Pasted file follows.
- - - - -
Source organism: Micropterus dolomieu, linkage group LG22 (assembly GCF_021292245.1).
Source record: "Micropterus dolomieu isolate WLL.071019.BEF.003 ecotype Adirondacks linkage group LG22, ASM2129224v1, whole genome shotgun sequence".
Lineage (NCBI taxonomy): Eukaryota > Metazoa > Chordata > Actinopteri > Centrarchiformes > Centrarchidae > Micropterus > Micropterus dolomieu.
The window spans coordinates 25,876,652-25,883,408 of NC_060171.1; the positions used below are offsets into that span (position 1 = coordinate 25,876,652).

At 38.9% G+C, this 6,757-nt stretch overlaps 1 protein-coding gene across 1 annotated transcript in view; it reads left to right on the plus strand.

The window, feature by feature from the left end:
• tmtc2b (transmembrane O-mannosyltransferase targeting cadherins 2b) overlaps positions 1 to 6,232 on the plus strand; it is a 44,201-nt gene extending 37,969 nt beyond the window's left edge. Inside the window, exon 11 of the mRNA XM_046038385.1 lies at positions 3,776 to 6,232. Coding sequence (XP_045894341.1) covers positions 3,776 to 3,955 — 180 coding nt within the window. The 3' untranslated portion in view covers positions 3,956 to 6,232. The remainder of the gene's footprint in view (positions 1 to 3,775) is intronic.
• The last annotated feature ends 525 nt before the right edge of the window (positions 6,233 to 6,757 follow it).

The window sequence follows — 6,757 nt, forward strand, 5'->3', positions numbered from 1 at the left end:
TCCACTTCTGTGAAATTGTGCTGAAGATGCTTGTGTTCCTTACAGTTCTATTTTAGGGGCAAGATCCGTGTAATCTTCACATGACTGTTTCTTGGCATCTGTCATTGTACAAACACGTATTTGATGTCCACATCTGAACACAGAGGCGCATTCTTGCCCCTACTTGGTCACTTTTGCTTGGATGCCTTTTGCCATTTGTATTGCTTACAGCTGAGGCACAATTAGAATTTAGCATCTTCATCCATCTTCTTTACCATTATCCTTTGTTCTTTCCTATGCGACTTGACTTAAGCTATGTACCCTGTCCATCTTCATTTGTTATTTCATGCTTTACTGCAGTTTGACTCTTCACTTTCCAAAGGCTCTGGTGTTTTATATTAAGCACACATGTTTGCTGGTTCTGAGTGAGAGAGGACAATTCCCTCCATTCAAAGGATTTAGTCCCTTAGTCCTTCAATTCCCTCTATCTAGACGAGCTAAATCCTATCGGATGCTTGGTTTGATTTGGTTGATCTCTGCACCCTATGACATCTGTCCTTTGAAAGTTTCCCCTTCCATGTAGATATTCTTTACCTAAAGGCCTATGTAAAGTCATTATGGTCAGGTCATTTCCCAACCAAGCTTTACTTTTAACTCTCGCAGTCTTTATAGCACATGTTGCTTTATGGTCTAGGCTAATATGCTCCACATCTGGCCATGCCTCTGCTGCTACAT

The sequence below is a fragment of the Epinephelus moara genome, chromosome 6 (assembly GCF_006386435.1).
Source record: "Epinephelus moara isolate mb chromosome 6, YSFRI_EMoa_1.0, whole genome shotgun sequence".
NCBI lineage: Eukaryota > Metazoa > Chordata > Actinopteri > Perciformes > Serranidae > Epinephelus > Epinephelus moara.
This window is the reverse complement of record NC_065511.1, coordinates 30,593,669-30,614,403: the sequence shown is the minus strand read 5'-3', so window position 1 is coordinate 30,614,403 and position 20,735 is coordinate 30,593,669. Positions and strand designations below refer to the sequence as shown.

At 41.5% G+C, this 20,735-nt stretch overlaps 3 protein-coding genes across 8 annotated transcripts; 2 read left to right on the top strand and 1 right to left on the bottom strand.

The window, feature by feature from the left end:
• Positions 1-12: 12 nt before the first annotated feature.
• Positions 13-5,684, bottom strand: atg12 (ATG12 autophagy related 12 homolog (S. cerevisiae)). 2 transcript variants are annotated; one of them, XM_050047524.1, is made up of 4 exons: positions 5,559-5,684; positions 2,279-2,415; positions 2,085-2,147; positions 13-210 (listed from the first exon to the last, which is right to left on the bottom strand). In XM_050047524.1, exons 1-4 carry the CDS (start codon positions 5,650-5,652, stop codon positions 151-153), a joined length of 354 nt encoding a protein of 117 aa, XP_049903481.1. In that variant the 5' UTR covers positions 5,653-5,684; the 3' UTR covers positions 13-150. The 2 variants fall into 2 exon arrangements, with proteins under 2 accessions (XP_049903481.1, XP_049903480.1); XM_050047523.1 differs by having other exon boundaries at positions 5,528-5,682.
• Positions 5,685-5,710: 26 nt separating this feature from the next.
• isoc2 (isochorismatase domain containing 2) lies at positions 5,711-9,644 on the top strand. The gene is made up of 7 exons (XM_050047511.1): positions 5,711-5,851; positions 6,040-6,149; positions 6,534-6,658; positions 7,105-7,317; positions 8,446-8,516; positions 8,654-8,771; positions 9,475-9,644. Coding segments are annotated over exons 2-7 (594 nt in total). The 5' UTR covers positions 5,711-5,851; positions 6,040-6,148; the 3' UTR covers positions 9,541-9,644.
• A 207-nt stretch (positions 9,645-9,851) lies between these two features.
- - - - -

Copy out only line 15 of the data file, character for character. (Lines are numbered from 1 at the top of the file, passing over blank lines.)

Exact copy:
At 41.5% G+C, this 20,735-nt stretch overlaps 3 protein-coding genes across 8 annotated transcripts; 2 read left to right on the top strand and 1 right to left on the bottom strand.